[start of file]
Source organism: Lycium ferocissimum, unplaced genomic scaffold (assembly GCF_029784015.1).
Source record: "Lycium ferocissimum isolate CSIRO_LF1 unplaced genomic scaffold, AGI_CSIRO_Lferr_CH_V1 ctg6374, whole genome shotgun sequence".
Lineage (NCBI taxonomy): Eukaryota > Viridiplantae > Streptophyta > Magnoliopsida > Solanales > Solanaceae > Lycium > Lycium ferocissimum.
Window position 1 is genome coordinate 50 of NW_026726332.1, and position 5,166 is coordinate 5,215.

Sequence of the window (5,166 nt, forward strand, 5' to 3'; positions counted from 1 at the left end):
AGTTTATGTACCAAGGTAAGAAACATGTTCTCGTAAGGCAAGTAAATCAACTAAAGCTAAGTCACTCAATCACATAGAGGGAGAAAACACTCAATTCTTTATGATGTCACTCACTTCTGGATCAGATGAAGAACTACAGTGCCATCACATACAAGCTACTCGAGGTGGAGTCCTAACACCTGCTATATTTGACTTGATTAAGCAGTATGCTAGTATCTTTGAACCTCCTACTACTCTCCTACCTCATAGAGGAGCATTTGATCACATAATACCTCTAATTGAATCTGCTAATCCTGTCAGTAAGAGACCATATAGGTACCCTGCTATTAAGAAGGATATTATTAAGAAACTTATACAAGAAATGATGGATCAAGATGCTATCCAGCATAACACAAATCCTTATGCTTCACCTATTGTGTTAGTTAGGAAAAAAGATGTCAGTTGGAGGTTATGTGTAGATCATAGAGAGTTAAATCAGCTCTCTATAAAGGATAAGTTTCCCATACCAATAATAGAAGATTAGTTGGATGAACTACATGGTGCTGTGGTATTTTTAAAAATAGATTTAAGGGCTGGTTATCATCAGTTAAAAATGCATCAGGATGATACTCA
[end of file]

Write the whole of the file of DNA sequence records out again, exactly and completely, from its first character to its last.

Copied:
Source organism: Lycium ferocissimum, unplaced genomic scaffold (assembly GCF_029784015.1).
Source record: "Lycium ferocissimum isolate CSIRO_LF1 unplaced genomic scaffold, AGI_CSIRO_Lferr_CH_V1 ctg6374, whole genome shotgun sequence".
Lineage (NCBI taxonomy): Eukaryota > Viridiplantae > Streptophyta > Magnoliopsida > Solanales > Solanaceae > Lycium > Lycium ferocissimum.
Window position 1 is genome coordinate 50 of NW_026726332.1, and position 5,166 is coordinate 5,215.

Sequence of the window (5,166 nt, forward strand, 5' to 3'; positions counted from 1 at the left end):
AGTTTATGTACCAAGGTAAGAAACATGTTCTCGTAAGGCAAGTAAATCAACTAAAGCTAAGTCACTCAATCACATAGAGGGAGAAAACACTCAATTCTTTATGATGTCACTCACTTCTGGATCAGATGAAGAACTACAGTGCCATCACATACAAGCTACTCGAGGTGGAGTCCTAACACCTGCTATATTTGACTTGATTAAGCAGTATGCTAGTATCTTTGAACCTCCTACTACTCTCCTACCTCATAGAGGAGCATTTGATCACATAATACCTCTAATTGAATCTGCTAATCCTGTCAGTAAGAGACCATATAGGTACCCTGCTATTAAGAAGGATATTATTAAGAAACTTATACAAGAAATGATGGATCAAGATGCTATCCAGCATAACACAAATCCTTATGCTTCACCTATTGTGTTAGTTAGGAAAAAAGATGTCAGTTGGAGGTTATGTGTAGATCATAGAGAGTTAAATCAGCTCTCTATAAAGGATAAGTTTCCCATACCAATAATAGAAGATTAGTTGGATGAACTACATGGTGCTGTGGTATTTTTAAAAATAGATTTAAGGGCTGGTTATCATCAGTTAAAAATGCATCAGGATGATACTCA